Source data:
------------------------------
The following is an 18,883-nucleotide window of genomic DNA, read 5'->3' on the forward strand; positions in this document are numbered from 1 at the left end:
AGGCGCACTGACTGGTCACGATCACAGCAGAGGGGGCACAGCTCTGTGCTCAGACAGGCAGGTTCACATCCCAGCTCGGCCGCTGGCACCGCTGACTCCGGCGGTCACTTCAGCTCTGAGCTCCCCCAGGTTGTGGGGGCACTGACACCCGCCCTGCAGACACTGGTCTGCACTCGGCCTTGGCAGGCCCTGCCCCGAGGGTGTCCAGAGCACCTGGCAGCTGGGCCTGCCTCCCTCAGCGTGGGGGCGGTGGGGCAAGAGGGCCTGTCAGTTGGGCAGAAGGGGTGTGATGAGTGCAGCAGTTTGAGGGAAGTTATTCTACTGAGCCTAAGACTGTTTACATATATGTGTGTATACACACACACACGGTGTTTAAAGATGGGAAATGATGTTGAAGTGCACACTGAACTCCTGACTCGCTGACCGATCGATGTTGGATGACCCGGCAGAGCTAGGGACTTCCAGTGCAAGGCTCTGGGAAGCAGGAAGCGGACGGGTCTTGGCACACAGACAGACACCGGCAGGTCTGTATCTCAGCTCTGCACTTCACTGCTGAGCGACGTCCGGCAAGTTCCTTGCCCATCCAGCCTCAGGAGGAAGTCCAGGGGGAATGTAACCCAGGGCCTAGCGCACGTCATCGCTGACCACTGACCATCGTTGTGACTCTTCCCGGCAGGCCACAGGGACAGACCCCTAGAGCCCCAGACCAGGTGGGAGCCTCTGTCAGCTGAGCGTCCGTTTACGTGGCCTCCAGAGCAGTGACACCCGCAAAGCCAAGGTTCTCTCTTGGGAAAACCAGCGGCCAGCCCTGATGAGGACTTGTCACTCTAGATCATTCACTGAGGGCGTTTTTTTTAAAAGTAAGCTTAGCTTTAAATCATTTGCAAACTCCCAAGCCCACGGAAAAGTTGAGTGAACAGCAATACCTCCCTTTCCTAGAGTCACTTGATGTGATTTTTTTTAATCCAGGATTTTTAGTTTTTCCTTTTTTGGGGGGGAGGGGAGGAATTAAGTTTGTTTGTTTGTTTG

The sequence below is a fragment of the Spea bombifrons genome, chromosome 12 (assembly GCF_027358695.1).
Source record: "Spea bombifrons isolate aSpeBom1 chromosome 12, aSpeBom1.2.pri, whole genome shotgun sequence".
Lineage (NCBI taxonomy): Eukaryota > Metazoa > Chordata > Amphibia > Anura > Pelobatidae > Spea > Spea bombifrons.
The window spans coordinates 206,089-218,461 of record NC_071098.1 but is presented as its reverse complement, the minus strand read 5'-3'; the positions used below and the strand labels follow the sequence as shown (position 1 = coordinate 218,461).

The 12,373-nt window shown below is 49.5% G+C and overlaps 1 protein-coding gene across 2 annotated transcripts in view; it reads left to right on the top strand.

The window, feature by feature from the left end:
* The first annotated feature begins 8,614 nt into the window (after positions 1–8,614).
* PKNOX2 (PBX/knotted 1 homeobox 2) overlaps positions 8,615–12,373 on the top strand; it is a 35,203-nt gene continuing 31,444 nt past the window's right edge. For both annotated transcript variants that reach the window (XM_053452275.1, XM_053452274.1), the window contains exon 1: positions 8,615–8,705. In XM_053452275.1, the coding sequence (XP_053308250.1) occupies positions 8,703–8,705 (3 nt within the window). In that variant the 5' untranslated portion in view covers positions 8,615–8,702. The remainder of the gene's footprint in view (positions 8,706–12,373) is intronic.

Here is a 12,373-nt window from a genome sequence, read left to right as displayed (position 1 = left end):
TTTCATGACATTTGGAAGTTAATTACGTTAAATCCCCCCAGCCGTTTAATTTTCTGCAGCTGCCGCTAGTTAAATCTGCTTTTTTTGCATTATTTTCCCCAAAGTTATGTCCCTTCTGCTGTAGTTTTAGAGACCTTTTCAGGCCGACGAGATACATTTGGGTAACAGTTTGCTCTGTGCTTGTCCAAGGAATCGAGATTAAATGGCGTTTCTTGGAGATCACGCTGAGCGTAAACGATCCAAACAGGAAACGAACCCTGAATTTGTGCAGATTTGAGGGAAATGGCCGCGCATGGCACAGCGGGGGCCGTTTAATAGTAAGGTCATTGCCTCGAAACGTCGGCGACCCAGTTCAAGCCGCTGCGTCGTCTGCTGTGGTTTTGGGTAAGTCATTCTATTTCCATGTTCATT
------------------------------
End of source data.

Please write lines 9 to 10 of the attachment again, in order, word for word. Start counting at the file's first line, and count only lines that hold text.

* The first annotated feature begins 8,614 nt into the window (after positions 1–8,614).
* PKNOX2 (PBX/knotted 1 homeobox 2) overlaps positions 8,615–12,373 on the top strand; it is a 35,203-nt gene continuing 31,444 nt past the window's right edge. For both annotated transcript variants that reach the window (XM_053452275.1, XM_053452274.1), the window contains exon 1: positions 8,615–8,705. In XM_053452275.1, the coding sequence (XP_053308250.1) occupies positions 8,703–8,705 (3 nt within the window). In that variant the 5' untranslated portion in view covers positions 8,615–8,702. The remainder of the gene's footprint in view (positions 8,706–12,373) is intronic.